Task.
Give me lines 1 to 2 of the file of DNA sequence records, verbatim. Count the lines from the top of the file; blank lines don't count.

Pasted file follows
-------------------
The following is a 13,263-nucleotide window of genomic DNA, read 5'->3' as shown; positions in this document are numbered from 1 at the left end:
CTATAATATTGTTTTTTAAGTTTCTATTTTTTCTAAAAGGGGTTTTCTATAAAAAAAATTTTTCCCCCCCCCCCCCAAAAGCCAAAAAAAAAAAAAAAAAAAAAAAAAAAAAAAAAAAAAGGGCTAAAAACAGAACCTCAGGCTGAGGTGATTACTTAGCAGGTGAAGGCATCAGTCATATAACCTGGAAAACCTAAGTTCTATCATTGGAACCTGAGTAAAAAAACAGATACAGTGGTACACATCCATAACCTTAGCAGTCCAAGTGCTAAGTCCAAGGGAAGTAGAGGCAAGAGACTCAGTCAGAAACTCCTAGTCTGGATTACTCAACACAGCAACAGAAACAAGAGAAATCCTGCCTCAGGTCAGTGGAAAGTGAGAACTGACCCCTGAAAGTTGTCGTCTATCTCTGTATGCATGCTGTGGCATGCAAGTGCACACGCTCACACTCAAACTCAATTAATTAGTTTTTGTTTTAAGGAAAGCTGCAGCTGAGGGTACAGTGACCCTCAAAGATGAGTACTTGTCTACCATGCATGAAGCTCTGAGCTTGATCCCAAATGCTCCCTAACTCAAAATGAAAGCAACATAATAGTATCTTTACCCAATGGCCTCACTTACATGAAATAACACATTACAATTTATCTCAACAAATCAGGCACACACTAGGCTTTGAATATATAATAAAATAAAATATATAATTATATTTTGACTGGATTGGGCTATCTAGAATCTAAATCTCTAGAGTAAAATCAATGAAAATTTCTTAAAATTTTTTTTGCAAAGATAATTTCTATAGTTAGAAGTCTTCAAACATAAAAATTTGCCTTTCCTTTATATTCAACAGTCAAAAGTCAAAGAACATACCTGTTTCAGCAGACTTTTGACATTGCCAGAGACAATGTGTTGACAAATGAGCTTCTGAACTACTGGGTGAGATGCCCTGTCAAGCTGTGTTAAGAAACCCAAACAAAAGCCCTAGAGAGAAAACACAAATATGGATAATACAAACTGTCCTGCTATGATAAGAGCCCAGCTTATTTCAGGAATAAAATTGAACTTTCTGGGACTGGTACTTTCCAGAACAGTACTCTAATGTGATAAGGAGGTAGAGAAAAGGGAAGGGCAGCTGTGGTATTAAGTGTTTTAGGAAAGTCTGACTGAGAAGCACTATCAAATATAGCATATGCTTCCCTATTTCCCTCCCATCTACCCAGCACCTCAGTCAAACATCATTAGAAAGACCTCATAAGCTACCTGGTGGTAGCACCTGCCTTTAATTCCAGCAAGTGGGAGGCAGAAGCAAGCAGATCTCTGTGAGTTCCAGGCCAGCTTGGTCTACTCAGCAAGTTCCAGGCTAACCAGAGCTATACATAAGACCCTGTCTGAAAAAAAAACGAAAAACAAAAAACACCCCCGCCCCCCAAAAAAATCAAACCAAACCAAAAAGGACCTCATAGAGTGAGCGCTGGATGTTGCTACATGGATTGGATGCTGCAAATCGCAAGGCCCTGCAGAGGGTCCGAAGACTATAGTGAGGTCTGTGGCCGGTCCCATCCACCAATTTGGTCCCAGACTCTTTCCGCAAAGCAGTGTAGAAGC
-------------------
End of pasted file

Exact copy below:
The following is a 13,263-nucleotide window of genomic DNA, read 5'->3' as shown; positions in this document are numbered from 1 at the left end:
CTATAATATTGTTTTTTAAGTTTCTATTTTTTCTAAAAGGGGTTTTCTATAAAAAAAATTTTTCCCCCCCCCCCCCAAAAGCCAAAAAAAAAAAAAAAAAAAAAAAAAAAAAAAAAAAAAGGGCTAAAAACAGAACCTCAGGCTGAGGTGATTACTTAGCAGGTGAAGGCATCAGTCATATAACCTGGAAAACCTAAGTTCTATCATTGGAACCTGAGTAAAAAAACAGATACAGTGGTACACATCCATAACCTTAGCAGTCCAAGTGCTAAGTCCAAGGGAAGTAGAGGCAAGAGACTCAGTCAGAAACTCCTAGTCTGGATTACTCAACACAGCAACAGAAACAAGAGAAATCCTGCCTCAGGTCAGTGGAAAGTGAGAACTGACCCCTGAAAGTTGTCGTCTATCTCTGTATGCATGCTGTGGCATGCAAGTGCACACGCTCACACTCAAACTCAATTAATTAGTTTTTGTTTTAAGGAAAGCTGCAGCTGAGGGTACAGTGACCCTCAAAGATGAGTACTTGTCTACCATGCATGAAGCTCTGAGCTTGATCCCAAATGCTCCCTAACTCAAAATGAAAGCAACATAATAGTATCTTTACCCAATGGCCTCACTTACATGAAATAACACATTACAATTTATCTCAACAAATCAGGCACACACTAGGCTTTGAATATATAATAAAATAAAATATATAATTATATTTTGACTGGATTGGGCTATCTAGAATCTAAATCTCTAGAGTAAAATCAATGAAAATTTCTTAAAATTTTTTTTGCAAAGATAATTTCTATAGTTAGAAGTCTTCAAACATAAAAATTTGCCTTTCCTTTATATTCAACAGTCAAAAGTCAAAGAACATACCTGTTTCAGCAGACTTTTGACATTGCCAGAGACAATGTGTTGACAAATGAGCTTCTGAACTACTGGGTGAGATGCCCTGTCAAGCTGTGTTAAGAAACCCAAACAAAAGCCCTAGAGAGAAAACACAAATATGGATAATACAAACTGTCCTGCTATGATAAGAGCCCAGCTTATTTCAGGAATAAAATTGAACTTTCTGGGACTGGTACTTTCCAGAACAGTACTCTAATGTGATAAGGAGGTAGAGAAAAGGGAAGGGCAGCTGTGGTATTAAGTGTTTTAGGAAAGTCTGACTGAGAAGCACTATCAAATATAGCATATGCTTCCCTATTTCCCTCCCATCTACCCAGCACCTCAGTCAAACATCATTAGAAAGACCTCATAAGCTACCTGGTGGTAGCACCTGCCTTTAATTCCAGCAAGTGGGAGGCAGAAGCAAGCAGATCTCTGTGAGTTCCAGGCCAGCTTGGTCTACTCAGCAAGTTCCAGGCTAACCAGAGCTATACATAAGACCCTGTCTGAAAAAAAAACGAAAAACAAAAAACACCCCCGCCCCCCAAAAAAATCAAACCAAACCAAAAAGGACCTCATAGAGTGAGCGCTGGATGTTGCTACATGGATTGGATGCTGCAAATCGCAAGGCCCTGCAGAGGGTCCGAAGACTATAGTGAGGTCTGTGGCCGGTCCCATCCACCAATTTGGTCCCAGACTCTTTCCGCAAAGCAGTGTAGAAGC